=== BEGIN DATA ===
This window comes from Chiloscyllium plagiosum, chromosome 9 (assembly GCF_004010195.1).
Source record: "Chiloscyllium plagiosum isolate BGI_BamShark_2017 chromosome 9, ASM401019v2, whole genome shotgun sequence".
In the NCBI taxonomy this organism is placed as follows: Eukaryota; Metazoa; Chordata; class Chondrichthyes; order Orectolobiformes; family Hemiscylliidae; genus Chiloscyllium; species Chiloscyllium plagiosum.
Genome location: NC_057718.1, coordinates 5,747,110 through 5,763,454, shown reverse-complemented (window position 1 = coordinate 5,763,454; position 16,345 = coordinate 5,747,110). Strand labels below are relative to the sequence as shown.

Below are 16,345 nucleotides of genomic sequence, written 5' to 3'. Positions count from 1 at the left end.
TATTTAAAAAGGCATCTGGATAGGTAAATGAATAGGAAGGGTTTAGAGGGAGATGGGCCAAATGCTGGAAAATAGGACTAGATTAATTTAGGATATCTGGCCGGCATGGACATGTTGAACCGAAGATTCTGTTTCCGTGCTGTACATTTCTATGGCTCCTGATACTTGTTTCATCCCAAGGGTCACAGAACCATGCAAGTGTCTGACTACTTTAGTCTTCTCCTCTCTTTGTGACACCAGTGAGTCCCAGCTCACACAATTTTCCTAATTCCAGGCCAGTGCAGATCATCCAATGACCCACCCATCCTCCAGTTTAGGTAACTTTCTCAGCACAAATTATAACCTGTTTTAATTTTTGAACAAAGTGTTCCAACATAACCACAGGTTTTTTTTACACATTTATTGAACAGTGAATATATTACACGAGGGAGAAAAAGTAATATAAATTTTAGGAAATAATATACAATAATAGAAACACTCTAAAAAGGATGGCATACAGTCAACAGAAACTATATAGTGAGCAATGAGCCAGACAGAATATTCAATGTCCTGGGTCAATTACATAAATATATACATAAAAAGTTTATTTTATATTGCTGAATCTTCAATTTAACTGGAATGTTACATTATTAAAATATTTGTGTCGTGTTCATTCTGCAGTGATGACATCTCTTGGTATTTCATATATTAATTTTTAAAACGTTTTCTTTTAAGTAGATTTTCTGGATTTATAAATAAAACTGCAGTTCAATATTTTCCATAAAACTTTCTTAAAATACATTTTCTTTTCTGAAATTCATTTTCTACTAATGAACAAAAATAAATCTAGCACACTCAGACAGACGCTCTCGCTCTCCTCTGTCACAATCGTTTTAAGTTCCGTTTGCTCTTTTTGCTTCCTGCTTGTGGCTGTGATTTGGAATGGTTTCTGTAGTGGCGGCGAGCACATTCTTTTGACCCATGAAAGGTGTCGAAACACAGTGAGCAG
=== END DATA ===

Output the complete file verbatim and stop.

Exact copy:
This window comes from Chiloscyllium plagiosum, chromosome 9 (assembly GCF_004010195.1).
Source record: "Chiloscyllium plagiosum isolate BGI_BamShark_2017 chromosome 9, ASM401019v2, whole genome shotgun sequence".
In the NCBI taxonomy this organism is placed as follows: Eukaryota; Metazoa; Chordata; class Chondrichthyes; order Orectolobiformes; family Hemiscylliidae; genus Chiloscyllium; species Chiloscyllium plagiosum.
Genome location: NC_057718.1, coordinates 5,747,110 through 5,763,454, shown reverse-complemented (window position 1 = coordinate 5,763,454; position 16,345 = coordinate 5,747,110). Strand labels below are relative to the sequence as shown.

Below are 16,345 nucleotides of genomic sequence, written 5' to 3'. Positions count from 1 at the left end.
TATTTAAAAAGGCATCTGGATAGGTAAATGAATAGGAAGGGTTTAGAGGGAGATGGGCCAAATGCTGGAAAATAGGACTAGATTAATTTAGGATATCTGGCCGGCATGGACATGTTGAACCGAAGATTCTGTTTCCGTGCTGTACATTTCTATGGCTCCTGATACTTGTTTCATCCCAAGGGTCACAGAACCATGCAAGTGTCTGACTACTTTAGTCTTCTCCTCTCTTTGTGACACCAGTGAGTCCCAGCTCACACAATTTTCCTAATTCCAGGCCAGTGCAGATCATCCAATGACCCACCCATCCTCCAGTTTAGGTAACTTTCTCAGCACAAATTATAACCTGTTTTAATTTTTGAACAAAGTGTTCCAACATAACCACAGGTTTTTTTTACACATTTATTGAACAGTGAATATATTACACGAGGGAGAAAAAGTAATATAAATTTTAGGAAATAATATACAATAATAGAAACACTCTAAAAAGGATGGCATACAGTCAACAGAAACTATATAGTGAGCAATGAGCCAGACAGAATATTCAATGTCCTGGGTCAATTACATAAATATATACATAAAAAGTTTATTTTATATTGCTGAATCTTCAATTTAACTGGAATGTTACATTATTAAAATATTTGTGTCGTGTTCATTCTGCAGTGATGACATCTCTTGGTATTTCATATATTAATTTTTAAAACGTTTTCTTTTAAGTAGATTTTCTGGATTTATAAATAAAACTGCAGTTCAATATTTTCCATAAAACTTTCTTAAAATACATTTTCTTTTCTGAAATTCATTTTCTACTAATGAACAAAAATAAATCTAGCACACTCAGACAGACGCTCTCGCTCTCCTCTGTCACAATCGTTTTAAGTTCCGTTTGCTCTTTTTGCTTCCTGCTTGTGGCTGTGATTTGGAATGGTTTCTGTAGTGGCGGCGAGCACATTCTTTTGACCCATGAAAGGTGTCGAAACACAGTGAGCAG